During the holiday season, it seems like conversations about weight, body image, and food happen more than ever. You have your cousin talking about her latest diet or your brother commenting on how much quarantine weight he’s gained. In the past, I’ve been at family gatherings where all conversations revolve around diet talk. It gets tricky because it’s one thing if someone is commenting on your body or food choices—that can be rude and invasive, even when it’s well-meaning, and there are ways to deal. But what do you do when a loved one’s comments about their own eating or body are triggering you?
Diet talk includes any conversation around restricting certain foods or exercising to lose weight and/or change your body shape. It can take the form of discussions about actual diet programs, like Whole30, keto, paleo, and more, but it can also be more subtle, like someone saying they were “so bad” for eating pizza earlier. If you’re like me and find these conversations super annoying and upsetting (but don’t want to flip out at the dinner table) here are some tactics that may help.
1. Lead with compassion.
These kinds of diet-related conversations usually mean someone you love is not feeling so great in their body. And this is totally reasonable since, as a society, we place so much value on beauty ideals that are unattainable for most. Before you react, think about how this person might feel about their body and acknowledge that cultivating body appreciation and respect is really damn hard. Dominating the conversation with diet talk may be someone’s way of trying to connect with you over something they’ve been struggling with. So how do you communicate with compassion about a topic you find unpleasant? Asking questions can be a great way to gain insight into someone’s lived experience. Here are some examples—you may need to tweak the language depending on how you talk to the loved one you’re talking to, but these questions get at the general gist of information that might help you have more compassion for your friend or family member:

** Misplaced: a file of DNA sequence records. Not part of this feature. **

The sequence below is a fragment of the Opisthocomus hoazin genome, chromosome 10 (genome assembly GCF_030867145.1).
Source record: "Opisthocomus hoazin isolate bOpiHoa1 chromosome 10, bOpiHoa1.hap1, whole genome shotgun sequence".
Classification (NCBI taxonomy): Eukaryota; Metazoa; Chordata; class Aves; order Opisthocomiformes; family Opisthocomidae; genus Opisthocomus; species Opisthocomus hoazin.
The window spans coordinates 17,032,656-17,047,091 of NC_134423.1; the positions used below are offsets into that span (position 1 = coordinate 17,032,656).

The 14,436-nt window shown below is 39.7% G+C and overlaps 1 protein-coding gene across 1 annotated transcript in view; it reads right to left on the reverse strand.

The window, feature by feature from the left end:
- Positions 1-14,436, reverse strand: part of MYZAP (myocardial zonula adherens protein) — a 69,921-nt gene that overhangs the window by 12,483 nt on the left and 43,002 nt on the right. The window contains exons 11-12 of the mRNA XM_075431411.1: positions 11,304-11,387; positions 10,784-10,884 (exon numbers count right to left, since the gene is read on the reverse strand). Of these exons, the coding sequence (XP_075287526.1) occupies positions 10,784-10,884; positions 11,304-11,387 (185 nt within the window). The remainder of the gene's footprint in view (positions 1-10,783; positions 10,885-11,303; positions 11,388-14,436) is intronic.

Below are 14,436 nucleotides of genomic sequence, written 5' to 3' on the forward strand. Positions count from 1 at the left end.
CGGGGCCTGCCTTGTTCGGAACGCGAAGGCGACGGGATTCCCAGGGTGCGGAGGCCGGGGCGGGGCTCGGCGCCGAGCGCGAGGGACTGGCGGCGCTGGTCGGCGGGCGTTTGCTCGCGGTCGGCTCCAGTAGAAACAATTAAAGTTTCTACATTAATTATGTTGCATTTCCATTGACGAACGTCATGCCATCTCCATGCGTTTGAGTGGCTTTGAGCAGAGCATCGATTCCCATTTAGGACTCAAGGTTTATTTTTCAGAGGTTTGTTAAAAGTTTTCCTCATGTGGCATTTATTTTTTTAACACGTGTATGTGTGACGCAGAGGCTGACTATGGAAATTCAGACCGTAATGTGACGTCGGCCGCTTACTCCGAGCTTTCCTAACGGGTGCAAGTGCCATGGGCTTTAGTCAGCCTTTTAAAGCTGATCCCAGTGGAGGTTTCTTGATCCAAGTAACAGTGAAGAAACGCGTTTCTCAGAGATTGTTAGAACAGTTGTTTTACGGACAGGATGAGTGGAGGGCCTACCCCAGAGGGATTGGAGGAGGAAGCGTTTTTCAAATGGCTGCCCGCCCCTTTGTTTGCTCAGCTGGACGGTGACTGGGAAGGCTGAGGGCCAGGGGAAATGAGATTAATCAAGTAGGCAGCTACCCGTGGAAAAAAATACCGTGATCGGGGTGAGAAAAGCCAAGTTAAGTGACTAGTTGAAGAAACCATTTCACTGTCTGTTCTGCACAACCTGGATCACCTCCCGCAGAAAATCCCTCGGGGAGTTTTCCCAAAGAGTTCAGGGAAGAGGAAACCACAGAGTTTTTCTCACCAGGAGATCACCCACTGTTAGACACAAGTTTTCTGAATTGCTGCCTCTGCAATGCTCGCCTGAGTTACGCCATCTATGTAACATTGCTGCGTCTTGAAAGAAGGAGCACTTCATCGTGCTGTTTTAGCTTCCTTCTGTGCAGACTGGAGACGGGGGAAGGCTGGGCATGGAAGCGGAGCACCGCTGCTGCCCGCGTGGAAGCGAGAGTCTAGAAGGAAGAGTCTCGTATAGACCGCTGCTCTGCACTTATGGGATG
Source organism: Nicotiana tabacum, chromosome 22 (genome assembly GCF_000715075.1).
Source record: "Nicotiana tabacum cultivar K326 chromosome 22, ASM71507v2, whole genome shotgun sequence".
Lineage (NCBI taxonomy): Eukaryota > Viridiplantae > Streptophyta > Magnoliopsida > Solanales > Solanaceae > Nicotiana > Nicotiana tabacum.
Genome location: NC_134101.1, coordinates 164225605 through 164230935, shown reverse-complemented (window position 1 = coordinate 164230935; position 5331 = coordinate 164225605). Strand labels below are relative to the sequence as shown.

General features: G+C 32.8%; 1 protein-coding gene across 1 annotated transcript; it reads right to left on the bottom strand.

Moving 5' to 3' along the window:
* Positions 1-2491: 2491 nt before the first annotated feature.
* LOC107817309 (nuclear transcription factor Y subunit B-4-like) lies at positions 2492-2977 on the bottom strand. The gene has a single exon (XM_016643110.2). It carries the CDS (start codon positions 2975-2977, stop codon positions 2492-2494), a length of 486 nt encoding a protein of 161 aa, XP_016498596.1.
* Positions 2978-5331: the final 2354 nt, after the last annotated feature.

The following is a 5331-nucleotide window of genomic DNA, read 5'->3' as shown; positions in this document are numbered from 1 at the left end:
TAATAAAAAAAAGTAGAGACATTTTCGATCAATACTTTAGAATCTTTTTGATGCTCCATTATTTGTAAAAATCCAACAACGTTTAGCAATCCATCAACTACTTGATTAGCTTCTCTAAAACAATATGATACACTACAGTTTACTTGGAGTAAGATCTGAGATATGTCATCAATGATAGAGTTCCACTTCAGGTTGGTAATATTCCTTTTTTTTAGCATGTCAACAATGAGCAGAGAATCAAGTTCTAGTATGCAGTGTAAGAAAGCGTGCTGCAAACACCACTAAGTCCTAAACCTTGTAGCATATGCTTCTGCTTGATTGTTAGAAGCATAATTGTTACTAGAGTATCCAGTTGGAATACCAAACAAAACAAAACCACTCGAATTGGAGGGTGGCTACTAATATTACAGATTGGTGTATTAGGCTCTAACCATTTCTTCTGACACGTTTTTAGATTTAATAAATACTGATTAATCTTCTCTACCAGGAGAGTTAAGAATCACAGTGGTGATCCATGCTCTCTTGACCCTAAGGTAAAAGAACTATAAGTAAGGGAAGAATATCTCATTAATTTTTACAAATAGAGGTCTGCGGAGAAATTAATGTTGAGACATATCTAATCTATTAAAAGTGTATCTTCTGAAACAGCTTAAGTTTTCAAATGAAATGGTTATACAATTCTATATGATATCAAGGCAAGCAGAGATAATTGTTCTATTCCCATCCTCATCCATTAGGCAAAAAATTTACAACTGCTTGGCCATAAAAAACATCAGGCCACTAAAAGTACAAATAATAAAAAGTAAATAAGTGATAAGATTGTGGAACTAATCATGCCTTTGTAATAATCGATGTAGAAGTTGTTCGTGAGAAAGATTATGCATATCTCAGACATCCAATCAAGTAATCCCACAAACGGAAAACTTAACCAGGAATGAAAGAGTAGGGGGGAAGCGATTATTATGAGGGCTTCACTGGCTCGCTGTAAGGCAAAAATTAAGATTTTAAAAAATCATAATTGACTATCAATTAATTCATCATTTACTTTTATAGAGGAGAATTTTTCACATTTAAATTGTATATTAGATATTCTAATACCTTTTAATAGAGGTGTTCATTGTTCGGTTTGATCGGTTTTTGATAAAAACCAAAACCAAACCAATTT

“How are you really feeling about your body these days?”
“I’d love to know: What has been helping you feel good about the body you’re currently in?”
“What does health mean to you?”
“It sounds like it’s been hard for you to accept your body—what has been the most challenging part about that?”
“What are things that help you feel good in your body?”
2. Respectfully express your thoughts and feelings.
You may be past the point of asking questions or may not be interested in doing that because this conversation has happened so many times. In that case, let’s move on to plan B: Communicate why this type of talk is problematic and how it makes you feel.
If you want to go this route but just thinking about having the conversation gives you major anxiety, role-playing—even with yourself—is a great tool. Think about a few key talking points and also think about how you will respond to resistance or negative feedback. You don’t have to create perfect replies to touch on all of the things. Keep it concise and to the point, and who knows? This can create a great opportunity for growth on both sides. Here are some phrases that you might try: